The Centre cannot possibly have the resources to study and document this technological and political revival of ordinary India that is taking place across the length and breadth of this vast country. The Centre shall however endeavor to create a climate such that this revival is taken seriously. We shall try to look at the revival of ordinary life in the villages and towns of Tamil Nadu, and especially in the region around Madras, the Thondaimandalam. The Centre already has access to detailed data on how life in this area was organized about two hundred years ago, on the eve of the British conquest. These data provide us with a benchmark with which to compare the situation of these villages today. The data also provide us some insight into the preferences and manners, and organizational and technological skills, of a functioning indigenous society. From that perspective it may be easier to understand the direction that the revival of ordinary life in India is likely to take.Sri T. M. Mukundan shall be in charge of this part of the programmes of the Centre.
5. Understanding the Religious Revival of India: Religious revival is one of the important channels through which the people of India are trying to come to grips with reality, to take the situation into their own hands, and to assert themselves. Everywhere in India one sees a great resurgence of the mandirs, gurudwaras, and also masjids. New places of worship are being built, the old ones are being renovated, and all of them are being frequented much more than what was the case even a couple of decades ago. It is as if the people of India having found freedom after a long time have reverted to religion to understand who they are and what their role in the world is. One of the consequences of this religious revival is that the people of India are expressing their religious, and also regional, identities much more strongly. And since we have not yet learnt how to translate into modern day practice the timeless conception of India as a unified cultural and geographic entity that encompasses diverse localities, communities and sects and brings them all together under an overarching Indianness, the revival of religious identities often takes the form of separatist and fissiparous tendencies. But India can hardly come into her own without the various localities and communities of India regaining their identity, and without the religious traditions of India reasserting themselves in the public domain.It is therefore important for us to understand the role of religion in authentic Indian life, and to undo the mischievous interpretations of religion in India and of its various expressions in the diverse Indian sects, that abound in our modern literature and scholarship on religion. But more than that it is perhaps important to understand the functions that the religious institutions are performing in the life of indigenous communities.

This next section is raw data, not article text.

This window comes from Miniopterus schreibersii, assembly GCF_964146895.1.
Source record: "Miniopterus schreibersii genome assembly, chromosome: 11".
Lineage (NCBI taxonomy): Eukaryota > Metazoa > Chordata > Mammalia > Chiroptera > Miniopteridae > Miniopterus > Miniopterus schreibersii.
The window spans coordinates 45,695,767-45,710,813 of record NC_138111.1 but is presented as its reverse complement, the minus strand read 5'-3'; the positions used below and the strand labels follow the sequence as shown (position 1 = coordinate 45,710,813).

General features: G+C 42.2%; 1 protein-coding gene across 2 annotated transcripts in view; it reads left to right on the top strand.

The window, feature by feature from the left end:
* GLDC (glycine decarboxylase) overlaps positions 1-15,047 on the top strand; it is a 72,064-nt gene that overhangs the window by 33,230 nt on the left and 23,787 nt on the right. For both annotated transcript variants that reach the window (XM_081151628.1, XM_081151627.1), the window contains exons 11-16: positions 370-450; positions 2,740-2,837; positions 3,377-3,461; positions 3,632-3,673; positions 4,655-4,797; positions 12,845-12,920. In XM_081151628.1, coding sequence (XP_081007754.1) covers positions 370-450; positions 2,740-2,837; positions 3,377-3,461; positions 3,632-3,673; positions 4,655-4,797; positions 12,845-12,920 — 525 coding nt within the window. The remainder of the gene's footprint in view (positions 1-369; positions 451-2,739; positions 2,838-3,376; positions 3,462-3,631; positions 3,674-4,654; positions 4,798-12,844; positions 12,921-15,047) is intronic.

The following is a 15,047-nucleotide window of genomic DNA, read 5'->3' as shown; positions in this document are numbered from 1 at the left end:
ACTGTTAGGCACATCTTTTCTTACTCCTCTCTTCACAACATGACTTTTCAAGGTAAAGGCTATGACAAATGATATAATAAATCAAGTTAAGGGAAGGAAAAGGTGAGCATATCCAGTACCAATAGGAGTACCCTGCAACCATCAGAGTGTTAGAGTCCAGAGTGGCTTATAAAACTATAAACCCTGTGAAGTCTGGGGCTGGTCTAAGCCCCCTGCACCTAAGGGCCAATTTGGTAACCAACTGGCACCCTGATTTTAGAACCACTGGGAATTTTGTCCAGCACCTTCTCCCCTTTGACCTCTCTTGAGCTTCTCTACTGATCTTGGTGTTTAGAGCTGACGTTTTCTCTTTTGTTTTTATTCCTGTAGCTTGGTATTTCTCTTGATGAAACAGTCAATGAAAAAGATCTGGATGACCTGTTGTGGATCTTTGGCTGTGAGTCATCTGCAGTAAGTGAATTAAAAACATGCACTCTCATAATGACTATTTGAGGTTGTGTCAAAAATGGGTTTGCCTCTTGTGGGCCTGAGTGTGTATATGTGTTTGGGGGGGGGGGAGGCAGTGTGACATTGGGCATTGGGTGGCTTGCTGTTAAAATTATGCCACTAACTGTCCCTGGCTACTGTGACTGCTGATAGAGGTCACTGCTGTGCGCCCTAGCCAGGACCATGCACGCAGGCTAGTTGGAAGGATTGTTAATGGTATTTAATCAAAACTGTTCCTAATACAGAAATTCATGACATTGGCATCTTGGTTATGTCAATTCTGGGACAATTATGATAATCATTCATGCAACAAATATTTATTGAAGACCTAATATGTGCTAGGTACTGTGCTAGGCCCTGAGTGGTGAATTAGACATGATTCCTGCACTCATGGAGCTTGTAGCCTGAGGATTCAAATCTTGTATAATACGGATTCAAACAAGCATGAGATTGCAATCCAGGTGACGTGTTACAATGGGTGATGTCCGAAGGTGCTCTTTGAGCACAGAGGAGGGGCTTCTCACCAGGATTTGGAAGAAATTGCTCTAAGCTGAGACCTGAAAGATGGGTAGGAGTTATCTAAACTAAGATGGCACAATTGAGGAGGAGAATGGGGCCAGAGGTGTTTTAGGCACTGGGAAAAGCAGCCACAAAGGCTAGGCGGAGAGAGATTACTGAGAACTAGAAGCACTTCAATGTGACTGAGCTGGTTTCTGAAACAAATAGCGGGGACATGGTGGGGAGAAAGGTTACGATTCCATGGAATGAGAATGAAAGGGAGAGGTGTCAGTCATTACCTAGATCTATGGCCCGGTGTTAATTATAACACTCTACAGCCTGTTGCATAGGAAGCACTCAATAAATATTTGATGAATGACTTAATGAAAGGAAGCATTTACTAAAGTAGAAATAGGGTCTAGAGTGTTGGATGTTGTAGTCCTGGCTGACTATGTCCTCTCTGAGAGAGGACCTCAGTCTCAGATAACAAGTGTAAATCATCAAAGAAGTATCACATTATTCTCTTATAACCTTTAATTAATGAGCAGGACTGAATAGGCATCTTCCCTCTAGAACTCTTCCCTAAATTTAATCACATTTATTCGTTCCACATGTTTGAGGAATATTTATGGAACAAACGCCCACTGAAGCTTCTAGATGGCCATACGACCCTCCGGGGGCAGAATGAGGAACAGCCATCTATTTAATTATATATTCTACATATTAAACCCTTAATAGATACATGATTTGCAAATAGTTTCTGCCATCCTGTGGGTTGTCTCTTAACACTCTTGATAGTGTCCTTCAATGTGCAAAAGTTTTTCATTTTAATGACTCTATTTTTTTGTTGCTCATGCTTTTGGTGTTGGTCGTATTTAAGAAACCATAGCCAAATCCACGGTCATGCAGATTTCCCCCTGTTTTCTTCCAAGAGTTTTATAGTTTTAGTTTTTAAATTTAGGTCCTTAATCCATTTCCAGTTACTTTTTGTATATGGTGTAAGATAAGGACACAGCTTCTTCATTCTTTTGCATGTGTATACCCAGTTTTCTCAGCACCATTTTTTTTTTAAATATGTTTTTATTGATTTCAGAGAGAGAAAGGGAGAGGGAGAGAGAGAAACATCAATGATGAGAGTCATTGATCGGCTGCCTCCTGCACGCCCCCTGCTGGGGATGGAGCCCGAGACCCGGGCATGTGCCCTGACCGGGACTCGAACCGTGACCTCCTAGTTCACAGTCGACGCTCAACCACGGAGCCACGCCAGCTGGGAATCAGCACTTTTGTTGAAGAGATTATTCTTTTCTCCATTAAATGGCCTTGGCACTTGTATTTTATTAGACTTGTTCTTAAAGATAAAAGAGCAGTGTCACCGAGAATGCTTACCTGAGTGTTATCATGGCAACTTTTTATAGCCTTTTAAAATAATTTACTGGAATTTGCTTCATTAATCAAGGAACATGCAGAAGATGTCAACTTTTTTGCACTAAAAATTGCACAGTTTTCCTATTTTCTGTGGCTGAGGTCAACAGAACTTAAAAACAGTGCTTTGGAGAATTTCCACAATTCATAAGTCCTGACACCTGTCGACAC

The Centre shall undertake a programme for the study of the state of the religious institutions in the country. Through this programme we shall try to understand the processes that led to the severing of seats of high religion from the community around them, and vesting of their control in the state. These processes provide an insight into the fear and skepticism that those who have been responsible for framing the polity of modern India have had about the participation of the people of India in any sort of public activity. We shall also study how the state controlled institutions are faring in the matters of maintenance, upkeep and activity as compared to the institutions over which the local communities have managed to keep their control. It shall also be of interest to see how the level of participation of the people in the religious institutions around them has been changing over time, to comprehend the role they expect these institutions to perform today, and to understand how these expectations compare with the role religious institutions used to perform in the functioning indigenous communities. From this perspective we shall also study the relative status of the seats of high religion, and the more intimate locality based institutions.
We shall need to appoint a senior fellow to undertake this part of the programmes of the Centre. In order to successfully carry out this project we shall need someone who, in addition to having capabilities of sociological and historical research, has some respect for the religious institutions of the country, and can hopefully establish a rapport with those who manage and visit these institutions.
6. Understanding Indianness: For India to come into her own and present an Indian model of living to the world, it shall be essential for us to define the essential Indianness of India, to reassert what it means to be an Indian, as distinct from being an European, or a Chinese, or an Arab. For over a century or so we have been carried away by the European rhetoric that all humanity is one and there is no essential difference between one people and the other, except that they happen to be at different stages of human development. Starting from this position there is nothing for us to do but to try and catch up with the European world. And that in itself is a hopeless enterprise.